By Karen Wilber
on March 1, 2023
There are several steps college students need to complete every year to continue receiving financial aid! We’ve broken these down into three parts: 1) reapply for financial aid every year, 2) know how your grades and classes impact financial aid, and 3) seek out help in difficult times.
Reapply for financial aid every year
Know your deadlines
Remember, you need to complete a new FAFSA each year of college! Some schools just require the FAFSA; others have additional requirements. You should be able to find the forms you need to submit and their deadlines on your college’s website, in an email reminder, or in your to-do list on your student portal. If you can’t find it, email or call the financial aid office to ask what you need to submit by when.
Check your school email and portal regularly
Know how your grades & classes impact financial aid
Check if your GPA is below 2.0
If your cumulative GPA drops below 2.0 or if you’ve dropped/withdrawn from several classes, you may not be meeting a requirement called Satisfactory Academic Progress (SAP). If you don’t meet SAP, you may not be eligible for financial aid for the upcoming term. However, it’s possible that you may be able to continue to receive financial aid if you submit an appeal letter. If you’re concerned about your GPA or meeting SAP, reach out to an academic advisor at your college for help and ask about the deadline and process to submit your appeal.
Check your scholarship requirements
If you’re receiving a multi-year scholarship either from your college or an outside scholarship organization, know that some have GPA requirements. Look up what GPA your scholarship requires, and if your GPA drops below that, reach out to the scholarship administrator to ask if there is an appeal process so you can receive that money for the next year.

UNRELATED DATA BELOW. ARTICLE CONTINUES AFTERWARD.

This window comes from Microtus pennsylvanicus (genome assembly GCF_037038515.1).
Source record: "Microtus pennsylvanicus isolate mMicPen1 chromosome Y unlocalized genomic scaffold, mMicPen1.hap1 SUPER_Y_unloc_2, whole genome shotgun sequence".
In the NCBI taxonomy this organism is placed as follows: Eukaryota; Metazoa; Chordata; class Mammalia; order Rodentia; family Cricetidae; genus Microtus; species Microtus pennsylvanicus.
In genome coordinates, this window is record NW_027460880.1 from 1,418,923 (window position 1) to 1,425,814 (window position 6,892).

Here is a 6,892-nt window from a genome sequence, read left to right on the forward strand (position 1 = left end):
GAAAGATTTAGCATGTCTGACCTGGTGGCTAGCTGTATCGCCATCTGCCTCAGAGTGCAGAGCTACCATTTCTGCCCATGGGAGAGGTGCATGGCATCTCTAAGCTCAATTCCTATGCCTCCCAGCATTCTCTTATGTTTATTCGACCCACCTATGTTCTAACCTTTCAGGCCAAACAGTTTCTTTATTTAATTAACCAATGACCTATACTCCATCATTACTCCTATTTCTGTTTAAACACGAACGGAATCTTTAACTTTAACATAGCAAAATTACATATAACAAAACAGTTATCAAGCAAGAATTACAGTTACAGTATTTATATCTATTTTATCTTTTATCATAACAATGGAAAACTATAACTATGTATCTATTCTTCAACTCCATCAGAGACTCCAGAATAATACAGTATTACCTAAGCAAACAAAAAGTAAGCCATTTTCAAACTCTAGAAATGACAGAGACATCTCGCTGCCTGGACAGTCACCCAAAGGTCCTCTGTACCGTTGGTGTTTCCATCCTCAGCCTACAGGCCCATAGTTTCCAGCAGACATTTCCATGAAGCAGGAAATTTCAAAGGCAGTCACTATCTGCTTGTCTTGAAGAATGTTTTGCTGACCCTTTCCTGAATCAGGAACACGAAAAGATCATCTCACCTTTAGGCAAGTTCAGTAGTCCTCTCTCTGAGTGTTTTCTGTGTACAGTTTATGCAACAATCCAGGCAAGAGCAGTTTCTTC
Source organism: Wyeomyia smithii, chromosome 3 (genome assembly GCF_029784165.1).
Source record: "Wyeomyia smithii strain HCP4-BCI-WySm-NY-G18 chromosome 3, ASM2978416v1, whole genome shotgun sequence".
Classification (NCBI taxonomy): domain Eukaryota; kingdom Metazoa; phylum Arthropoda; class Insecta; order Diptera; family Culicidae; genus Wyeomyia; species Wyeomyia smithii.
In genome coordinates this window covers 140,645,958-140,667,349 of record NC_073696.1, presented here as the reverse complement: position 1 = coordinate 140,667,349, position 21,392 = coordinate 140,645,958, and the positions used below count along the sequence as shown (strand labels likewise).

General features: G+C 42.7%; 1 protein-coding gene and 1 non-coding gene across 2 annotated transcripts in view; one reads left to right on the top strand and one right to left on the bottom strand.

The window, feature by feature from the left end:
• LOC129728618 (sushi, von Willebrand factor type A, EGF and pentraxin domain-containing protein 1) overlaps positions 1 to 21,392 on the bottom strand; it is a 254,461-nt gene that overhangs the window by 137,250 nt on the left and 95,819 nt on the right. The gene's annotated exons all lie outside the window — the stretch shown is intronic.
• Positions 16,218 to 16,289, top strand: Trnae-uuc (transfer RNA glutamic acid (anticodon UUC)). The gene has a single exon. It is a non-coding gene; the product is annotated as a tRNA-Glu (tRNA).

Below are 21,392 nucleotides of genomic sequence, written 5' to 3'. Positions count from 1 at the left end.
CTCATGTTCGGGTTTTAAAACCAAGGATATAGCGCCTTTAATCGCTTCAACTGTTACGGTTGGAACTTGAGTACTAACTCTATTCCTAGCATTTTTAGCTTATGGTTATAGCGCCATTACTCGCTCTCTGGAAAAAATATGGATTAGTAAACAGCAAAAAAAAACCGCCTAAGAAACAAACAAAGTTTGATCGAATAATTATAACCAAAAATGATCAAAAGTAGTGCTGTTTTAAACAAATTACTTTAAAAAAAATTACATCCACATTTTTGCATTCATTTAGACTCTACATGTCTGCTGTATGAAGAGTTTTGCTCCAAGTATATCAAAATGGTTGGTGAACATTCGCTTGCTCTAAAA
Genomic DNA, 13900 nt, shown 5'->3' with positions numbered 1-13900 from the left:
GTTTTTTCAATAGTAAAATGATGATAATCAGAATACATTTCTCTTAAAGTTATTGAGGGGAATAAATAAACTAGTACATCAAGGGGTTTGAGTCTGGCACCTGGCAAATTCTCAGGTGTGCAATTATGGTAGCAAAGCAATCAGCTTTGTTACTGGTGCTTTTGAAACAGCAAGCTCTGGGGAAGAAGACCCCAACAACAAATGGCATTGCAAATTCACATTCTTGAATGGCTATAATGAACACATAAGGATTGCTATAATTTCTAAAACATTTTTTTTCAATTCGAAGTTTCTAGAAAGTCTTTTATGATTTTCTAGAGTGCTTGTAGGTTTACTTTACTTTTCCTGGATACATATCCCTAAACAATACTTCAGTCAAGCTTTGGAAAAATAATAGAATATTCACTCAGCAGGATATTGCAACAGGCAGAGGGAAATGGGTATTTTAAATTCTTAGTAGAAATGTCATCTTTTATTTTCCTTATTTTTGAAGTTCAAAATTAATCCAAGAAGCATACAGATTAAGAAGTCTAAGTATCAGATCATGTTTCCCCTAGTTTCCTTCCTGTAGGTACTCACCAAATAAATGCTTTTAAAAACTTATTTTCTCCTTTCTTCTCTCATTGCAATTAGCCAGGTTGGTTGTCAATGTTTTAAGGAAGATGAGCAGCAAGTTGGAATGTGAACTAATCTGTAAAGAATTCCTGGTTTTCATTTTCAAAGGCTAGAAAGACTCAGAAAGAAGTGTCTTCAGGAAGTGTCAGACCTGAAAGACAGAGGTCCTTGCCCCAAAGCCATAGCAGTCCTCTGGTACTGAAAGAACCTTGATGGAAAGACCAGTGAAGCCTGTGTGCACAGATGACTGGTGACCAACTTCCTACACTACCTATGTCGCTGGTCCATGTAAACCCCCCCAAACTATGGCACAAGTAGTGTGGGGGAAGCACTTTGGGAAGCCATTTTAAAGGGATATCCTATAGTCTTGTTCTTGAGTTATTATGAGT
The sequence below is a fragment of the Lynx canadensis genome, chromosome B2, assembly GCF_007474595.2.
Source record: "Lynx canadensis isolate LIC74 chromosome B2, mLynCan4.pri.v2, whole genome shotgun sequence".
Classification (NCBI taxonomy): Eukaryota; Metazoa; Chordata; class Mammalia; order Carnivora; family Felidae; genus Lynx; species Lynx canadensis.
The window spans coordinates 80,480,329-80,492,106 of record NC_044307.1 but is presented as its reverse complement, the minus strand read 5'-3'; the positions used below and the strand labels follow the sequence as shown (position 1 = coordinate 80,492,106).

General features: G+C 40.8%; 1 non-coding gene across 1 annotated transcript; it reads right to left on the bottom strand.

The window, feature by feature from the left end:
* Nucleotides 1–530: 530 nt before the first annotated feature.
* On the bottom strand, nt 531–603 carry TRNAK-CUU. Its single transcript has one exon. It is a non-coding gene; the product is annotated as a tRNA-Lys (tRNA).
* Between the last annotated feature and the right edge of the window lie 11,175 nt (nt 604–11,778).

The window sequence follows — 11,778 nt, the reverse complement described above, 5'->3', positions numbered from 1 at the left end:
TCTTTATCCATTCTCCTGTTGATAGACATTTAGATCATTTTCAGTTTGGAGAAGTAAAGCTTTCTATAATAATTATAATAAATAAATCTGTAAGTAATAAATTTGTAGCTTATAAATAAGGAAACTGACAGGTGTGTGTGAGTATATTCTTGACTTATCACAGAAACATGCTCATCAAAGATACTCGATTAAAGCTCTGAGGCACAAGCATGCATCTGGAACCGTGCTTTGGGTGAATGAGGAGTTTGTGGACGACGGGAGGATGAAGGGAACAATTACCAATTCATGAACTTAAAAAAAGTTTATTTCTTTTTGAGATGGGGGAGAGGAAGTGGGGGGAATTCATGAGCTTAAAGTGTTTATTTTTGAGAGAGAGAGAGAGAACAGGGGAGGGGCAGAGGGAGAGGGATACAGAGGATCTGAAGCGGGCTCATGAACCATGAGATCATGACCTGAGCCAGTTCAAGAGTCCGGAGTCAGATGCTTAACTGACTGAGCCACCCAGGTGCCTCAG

Get support before dropping one or more classes
If you’re thinking about taking time off from school or dropping one or more of your classes, contact an academic advisor and the financial aid office first. Dropping a class can impact your financial aid and can potentially cost you money, so always talk to the school before you finalize your decision.
Meet with an academic advisor regularly
Meeting with an academic advisor regularly to help you plan out your classes can save you money in the long run since it can help you graduate sooner. Make sure to email or schedule a meeting with an academic advisor at least once a term, especially when it’s time to register for classes.
Seek out help in difficult times
Seek help if you’re facing financial challenges
Many students face financial challenges and there are resources available that may help. Your school may have emergency funds or other resources if you’re having a hard time paying for food, housing, transportation, books, etc. Reach out to the financial aid office or an academic advisor to ask what resources are available at your college, and review other online guides for support.
Ask about your options if you need to take time off
Some students need to take personal, medical, or other leave during college. If you’re considering taking time off, meet with an academic advisor or the financial aid office to ask about your options so you can decide what’s best for you.
Following these steps will help ensure your financial aid continues each year. Just know that if you find yourself confused or unsure about a deadline, policy, or what to do in a certain situation, that it’s completely normal and understandable! There are so many things to learn about college and the financial aid process and it can get complicated. But you’re not alone. Ask for help, contact the financial aid office or an academic advisor at your college – they’re there to support you.